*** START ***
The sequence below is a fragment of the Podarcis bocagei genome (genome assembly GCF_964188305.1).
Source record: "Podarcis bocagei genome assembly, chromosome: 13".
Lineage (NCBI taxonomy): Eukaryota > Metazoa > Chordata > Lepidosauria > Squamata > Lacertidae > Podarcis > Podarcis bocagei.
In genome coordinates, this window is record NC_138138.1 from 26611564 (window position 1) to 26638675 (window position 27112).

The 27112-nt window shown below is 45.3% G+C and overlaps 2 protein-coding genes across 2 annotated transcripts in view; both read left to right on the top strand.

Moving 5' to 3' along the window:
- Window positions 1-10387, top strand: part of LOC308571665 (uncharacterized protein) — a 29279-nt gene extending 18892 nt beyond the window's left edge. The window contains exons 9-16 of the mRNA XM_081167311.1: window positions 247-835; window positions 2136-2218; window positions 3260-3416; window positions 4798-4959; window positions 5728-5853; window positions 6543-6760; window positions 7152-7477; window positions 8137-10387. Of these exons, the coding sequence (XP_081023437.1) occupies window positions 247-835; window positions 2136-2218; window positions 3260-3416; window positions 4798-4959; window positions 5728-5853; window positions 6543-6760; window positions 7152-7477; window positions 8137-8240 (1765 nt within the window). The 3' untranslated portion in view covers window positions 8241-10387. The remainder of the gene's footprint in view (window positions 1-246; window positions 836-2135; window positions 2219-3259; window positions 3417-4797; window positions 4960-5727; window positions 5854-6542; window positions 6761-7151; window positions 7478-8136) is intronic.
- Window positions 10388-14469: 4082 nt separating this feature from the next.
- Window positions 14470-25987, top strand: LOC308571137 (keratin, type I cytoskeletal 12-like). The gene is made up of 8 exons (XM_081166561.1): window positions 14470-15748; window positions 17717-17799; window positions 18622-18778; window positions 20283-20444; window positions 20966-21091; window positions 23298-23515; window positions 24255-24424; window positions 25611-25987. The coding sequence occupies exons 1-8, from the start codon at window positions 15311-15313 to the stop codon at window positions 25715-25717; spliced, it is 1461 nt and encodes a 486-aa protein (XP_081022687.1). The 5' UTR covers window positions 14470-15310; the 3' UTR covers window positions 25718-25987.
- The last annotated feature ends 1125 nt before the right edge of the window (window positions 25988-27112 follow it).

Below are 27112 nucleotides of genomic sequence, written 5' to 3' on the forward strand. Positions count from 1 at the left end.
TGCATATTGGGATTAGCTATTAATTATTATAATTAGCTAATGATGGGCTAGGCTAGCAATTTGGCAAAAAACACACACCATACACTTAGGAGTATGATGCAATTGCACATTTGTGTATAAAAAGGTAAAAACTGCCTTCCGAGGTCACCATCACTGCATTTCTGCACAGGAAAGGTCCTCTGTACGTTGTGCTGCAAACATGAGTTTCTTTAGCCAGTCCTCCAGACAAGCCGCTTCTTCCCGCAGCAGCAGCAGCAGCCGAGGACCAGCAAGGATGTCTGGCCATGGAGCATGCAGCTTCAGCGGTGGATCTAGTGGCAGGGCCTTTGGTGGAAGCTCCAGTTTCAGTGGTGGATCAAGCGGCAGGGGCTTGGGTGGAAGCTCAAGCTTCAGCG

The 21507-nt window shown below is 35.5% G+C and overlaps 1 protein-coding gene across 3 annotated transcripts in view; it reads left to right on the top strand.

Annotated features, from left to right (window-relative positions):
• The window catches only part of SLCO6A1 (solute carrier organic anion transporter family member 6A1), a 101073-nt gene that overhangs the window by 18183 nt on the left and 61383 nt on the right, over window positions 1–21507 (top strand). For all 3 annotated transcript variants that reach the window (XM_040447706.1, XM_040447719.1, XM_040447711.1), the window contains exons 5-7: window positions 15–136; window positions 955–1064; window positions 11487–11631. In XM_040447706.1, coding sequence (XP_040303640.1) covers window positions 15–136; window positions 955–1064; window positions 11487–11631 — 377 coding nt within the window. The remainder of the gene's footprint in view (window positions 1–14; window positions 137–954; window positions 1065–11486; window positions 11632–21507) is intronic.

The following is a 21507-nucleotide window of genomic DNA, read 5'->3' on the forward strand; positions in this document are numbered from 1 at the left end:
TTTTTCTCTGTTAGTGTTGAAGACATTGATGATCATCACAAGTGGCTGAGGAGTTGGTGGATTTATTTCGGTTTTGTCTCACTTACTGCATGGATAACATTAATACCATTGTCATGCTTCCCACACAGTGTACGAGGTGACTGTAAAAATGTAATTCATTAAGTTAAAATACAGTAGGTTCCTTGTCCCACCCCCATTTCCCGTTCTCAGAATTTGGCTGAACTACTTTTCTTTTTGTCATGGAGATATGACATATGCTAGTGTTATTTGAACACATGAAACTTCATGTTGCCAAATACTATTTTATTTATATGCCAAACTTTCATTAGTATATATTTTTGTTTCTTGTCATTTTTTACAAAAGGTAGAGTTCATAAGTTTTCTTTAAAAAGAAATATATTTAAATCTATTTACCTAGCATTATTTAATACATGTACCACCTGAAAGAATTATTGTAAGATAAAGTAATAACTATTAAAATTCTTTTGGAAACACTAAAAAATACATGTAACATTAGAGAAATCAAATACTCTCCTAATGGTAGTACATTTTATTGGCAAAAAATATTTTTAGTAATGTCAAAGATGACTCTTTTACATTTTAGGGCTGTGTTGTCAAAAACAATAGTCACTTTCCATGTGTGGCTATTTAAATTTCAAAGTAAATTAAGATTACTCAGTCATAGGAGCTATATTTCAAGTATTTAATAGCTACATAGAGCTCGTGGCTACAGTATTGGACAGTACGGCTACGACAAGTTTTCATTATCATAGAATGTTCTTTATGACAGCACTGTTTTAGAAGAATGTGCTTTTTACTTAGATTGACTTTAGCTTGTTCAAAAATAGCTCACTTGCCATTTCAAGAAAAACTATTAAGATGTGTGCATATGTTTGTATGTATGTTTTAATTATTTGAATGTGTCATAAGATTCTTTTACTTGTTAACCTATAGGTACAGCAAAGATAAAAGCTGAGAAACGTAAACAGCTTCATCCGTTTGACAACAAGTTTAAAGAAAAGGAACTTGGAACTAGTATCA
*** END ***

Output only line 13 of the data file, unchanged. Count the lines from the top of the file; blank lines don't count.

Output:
The 21507-nt window shown below is 35.5% G+C and overlaps 1 protein-coding gene across 3 annotated transcripts in view; it reads left to right on the top strand.